Dorian Hargrove 8 p.m., Dec. 11
Retired San Diego State University criminal justice professor Paul Sutton, who the California Department of Corrections and Rehabilitation says “has seen the inside of more prisons than many CDCR employees who have spent their entire careers with the department,” recently completed an annual bus tour of the state’s prisons attended by SDSU criminal justice administration students.
“Being able to view the different way each facility ran and its different parameters regarding level of security was fascinating,” said Barbara Rudd, a fourth-year criminal justice major at SDSU. “I enjoyed every bit of it, but the most amazing part was being able to view our state's history of prisons all in one week.”
Sutton arrived at SDSU in 1983, already famous for his documentary Doing Time, which he completed while a sociology professor at the University of New Mexico. When his first students asked to tour a prison, Sutton arranged for a weeklong carpool that traveled to all eight of the state’s existing institutions at the time.
Since the number of prisons has ballooned to 33 in the years since, Sutton’s students now jam 10 to 18 prison visits into their annual five-day excursions.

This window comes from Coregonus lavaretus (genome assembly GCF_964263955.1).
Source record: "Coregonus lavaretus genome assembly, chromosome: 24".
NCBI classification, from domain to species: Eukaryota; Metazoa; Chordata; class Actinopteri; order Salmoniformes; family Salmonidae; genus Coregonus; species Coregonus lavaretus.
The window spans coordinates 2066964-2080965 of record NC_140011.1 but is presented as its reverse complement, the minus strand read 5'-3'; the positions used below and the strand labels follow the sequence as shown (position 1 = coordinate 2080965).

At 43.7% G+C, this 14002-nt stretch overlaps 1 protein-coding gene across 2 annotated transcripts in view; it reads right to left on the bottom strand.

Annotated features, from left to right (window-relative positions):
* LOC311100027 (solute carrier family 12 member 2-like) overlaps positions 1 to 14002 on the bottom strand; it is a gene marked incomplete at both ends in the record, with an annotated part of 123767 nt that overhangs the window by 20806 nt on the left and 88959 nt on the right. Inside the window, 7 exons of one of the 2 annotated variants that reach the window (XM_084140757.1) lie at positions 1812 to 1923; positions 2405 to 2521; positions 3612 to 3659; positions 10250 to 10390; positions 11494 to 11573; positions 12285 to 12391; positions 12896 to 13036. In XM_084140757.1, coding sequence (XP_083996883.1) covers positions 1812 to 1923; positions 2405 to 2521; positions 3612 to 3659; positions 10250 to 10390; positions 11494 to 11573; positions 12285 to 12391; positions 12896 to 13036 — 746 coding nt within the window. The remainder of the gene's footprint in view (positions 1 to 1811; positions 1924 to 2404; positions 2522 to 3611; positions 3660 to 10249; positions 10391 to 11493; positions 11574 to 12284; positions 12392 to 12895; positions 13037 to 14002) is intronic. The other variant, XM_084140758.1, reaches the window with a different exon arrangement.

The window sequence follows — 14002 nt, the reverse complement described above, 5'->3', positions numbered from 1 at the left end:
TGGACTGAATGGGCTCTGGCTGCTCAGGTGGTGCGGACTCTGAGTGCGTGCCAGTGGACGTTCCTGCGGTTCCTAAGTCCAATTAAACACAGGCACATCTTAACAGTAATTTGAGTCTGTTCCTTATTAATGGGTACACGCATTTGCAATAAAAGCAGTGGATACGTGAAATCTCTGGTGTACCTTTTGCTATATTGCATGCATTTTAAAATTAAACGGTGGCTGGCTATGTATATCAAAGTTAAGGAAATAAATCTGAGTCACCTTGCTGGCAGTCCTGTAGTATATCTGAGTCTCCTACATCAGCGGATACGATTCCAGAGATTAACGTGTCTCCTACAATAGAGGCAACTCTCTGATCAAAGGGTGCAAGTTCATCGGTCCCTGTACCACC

“I’m big on getting these students exposed to the reality of the situation that they will one day deal with and they’ll be a direct or even indirect part of,” Sutton tells the Department. “They need to know what goes on inside prison and understand the complexities that make it much different than the ‘lockup’ world we see on TV.”
Sutton has filmed another documentary, Prison Through Tomorrow’s Eyes, which features student interviews before, during, and after the trip. The film is now an official selection at the Cannes film festival in France.
“Typically, by the end of the tour, they’re at 180 degrees from their original viewpoint,” Sutton says.
Though now retired, Sutton intends to continue to arrange the prison visits.